While there is still much progress to be made in our society's expectations of what it means to be a "mom" and what being a "dad" entails, we are seeing parents feel good about shaking things up. For example, my husband is so much better at cooking that, in our house, I'm not even asked to go grocery shopping, which is great because I happen to be much better at cleaning than him.
"Gone are the days where there is a universal expectation of adherence to a 'traditional' structure to parenting, in which a man works, and a woman is responsible for the household," Olavarria says. "As we challenge gender stereotypes, we also liberate parents to make informed and thoughtful choices about how to balance parenthood and other aspects of their lives, including careers and their passions.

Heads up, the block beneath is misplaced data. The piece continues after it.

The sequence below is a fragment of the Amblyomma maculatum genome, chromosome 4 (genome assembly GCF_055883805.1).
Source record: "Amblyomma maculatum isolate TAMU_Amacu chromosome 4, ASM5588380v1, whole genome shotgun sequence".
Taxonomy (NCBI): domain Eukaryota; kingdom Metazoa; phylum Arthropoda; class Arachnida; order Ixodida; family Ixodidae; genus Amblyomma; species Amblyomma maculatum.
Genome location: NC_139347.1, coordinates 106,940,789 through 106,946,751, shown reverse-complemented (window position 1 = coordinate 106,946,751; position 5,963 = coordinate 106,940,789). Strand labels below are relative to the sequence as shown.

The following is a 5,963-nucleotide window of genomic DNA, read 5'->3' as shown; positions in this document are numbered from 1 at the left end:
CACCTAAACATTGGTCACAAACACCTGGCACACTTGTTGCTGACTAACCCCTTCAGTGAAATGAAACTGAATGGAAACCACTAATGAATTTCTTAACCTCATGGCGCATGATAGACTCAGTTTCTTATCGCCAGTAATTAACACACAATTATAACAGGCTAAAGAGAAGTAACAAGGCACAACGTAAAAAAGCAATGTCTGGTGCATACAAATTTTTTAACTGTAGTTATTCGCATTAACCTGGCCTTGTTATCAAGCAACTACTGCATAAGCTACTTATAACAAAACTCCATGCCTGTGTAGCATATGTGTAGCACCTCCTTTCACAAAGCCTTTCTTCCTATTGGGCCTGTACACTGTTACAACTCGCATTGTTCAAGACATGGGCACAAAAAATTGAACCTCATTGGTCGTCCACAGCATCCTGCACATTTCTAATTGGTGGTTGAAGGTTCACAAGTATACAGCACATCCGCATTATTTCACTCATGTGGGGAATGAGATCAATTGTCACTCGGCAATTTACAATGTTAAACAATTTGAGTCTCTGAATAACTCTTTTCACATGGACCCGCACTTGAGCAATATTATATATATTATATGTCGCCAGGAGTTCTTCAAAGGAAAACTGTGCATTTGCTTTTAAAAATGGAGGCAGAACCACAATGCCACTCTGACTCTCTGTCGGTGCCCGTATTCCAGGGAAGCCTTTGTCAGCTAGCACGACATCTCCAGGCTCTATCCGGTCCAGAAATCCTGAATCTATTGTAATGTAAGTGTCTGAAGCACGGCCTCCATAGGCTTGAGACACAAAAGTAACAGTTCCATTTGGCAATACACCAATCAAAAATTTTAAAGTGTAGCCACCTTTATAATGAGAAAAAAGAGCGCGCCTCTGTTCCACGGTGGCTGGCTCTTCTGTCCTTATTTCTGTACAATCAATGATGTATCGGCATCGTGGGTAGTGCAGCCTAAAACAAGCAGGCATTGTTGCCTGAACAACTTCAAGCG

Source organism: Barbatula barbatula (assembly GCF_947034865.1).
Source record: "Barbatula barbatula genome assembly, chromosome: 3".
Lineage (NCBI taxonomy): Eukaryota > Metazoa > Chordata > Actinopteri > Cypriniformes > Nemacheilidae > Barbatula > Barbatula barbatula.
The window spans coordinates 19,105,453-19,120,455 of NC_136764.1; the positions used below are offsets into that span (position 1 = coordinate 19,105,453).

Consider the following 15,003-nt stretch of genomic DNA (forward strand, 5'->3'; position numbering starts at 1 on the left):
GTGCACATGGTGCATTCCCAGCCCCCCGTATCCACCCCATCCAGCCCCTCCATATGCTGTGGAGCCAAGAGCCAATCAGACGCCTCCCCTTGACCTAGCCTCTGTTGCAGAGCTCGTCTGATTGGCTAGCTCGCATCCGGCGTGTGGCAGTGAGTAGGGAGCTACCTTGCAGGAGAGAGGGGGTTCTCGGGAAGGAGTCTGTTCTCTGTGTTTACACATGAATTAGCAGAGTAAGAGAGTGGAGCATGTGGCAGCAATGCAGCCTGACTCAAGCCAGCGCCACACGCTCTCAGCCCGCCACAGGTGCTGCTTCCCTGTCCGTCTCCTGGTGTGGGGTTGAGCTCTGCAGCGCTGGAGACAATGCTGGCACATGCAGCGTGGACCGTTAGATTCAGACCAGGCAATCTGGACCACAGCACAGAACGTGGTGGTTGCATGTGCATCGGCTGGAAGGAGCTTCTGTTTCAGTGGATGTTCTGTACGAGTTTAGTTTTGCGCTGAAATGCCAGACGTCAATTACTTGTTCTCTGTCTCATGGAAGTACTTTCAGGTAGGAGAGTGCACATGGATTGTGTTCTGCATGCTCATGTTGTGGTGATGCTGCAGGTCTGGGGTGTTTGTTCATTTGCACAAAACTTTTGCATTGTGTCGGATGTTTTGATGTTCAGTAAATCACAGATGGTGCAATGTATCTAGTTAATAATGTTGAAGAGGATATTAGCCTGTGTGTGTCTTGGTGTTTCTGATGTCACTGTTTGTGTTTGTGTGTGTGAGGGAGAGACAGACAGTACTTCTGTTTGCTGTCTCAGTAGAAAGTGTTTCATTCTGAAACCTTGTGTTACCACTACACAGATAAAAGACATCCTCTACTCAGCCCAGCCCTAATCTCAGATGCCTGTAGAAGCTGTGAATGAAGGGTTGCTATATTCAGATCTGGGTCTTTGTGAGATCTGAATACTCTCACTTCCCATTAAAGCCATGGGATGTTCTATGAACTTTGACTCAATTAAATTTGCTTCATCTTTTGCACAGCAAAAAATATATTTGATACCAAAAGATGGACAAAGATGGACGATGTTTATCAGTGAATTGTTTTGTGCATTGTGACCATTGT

"Perhaps one parent will stay home with the children, and the other will work outside of the home full-time, or maybe both parents intend to pursue their careers full-time and make use of childcare options," Olavarria adds. "More conversations are needed between parents to make informed decisions, as we rely less on those old molds and create space for choices that consider the unique strengths and desires of each parent, regardless of their gender or the limitations of traditional models of parenthood."